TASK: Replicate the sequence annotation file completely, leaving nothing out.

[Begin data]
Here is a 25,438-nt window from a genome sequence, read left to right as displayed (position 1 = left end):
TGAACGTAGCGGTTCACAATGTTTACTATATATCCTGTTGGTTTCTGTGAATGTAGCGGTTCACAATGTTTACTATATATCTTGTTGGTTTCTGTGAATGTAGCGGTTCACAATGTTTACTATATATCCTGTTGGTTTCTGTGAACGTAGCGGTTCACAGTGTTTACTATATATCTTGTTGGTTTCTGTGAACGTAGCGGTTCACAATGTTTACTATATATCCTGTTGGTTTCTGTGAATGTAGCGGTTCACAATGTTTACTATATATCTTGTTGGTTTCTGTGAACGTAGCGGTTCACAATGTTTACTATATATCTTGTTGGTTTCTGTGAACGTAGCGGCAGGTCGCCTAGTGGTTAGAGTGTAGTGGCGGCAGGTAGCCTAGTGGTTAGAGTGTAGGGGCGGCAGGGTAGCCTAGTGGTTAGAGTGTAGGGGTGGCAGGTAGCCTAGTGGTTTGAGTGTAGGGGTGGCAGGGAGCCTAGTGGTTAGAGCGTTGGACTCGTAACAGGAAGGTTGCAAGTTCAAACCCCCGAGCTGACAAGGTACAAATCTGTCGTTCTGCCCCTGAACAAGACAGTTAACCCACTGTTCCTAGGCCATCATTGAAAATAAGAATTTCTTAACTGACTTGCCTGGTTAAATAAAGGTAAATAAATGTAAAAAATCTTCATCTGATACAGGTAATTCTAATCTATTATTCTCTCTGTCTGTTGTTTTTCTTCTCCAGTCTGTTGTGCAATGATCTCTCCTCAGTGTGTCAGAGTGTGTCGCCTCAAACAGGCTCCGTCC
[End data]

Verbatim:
Here is a 25,438-nt window from a genome sequence, read left to right as displayed (position 1 = left end):
TGAACGTAGCGGTTCACAATGTTTACTATATATCCTGTTGGTTTCTGTGAATGTAGCGGTTCACAATGTTTACTATATATCTTGTTGGTTTCTGTGAATGTAGCGGTTCACAATGTTTACTATATATCCTGTTGGTTTCTGTGAACGTAGCGGTTCACAGTGTTTACTATATATCTTGTTGGTTTCTGTGAACGTAGCGGTTCACAATGTTTACTATATATCCTGTTGGTTTCTGTGAATGTAGCGGTTCACAATGTTTACTATATATCTTGTTGGTTTCTGTGAACGTAGCGGTTCACAATGTTTACTATATATCTTGTTGGTTTCTGTGAACGTAGCGGCAGGTCGCCTAGTGGTTAGAGTGTAGTGGCGGCAGGTAGCCTAGTGGTTAGAGTGTAGGGGCGGCAGGGTAGCCTAGTGGTTAGAGTGTAGGGGTGGCAGGTAGCCTAGTGGTTTGAGTGTAGGGGTGGCAGGGAGCCTAGTGGTTAGAGCGTTGGACTCGTAACAGGAAGGTTGCAAGTTCAAACCCCCGAGCTGACAAGGTACAAATCTGTCGTTCTGCCCCTGAACAAGACAGTTAACCCACTGTTCCTAGGCCATCATTGAAAATAAGAATTTCTTAACTGACTTGCCTGGTTAAATAAAGGTAAATAAATGTAAAAAATCTTCATCTGATACAGGTAATTCTAATCTATTATTCTCTCTGTCTGTTGTTTTTCTTCTCCAGTCTGTTGTGCAATGATCTCTCCTCAGTGTGTCAGAGTGTGTCGCCTCAAACAGGCTCCGTCC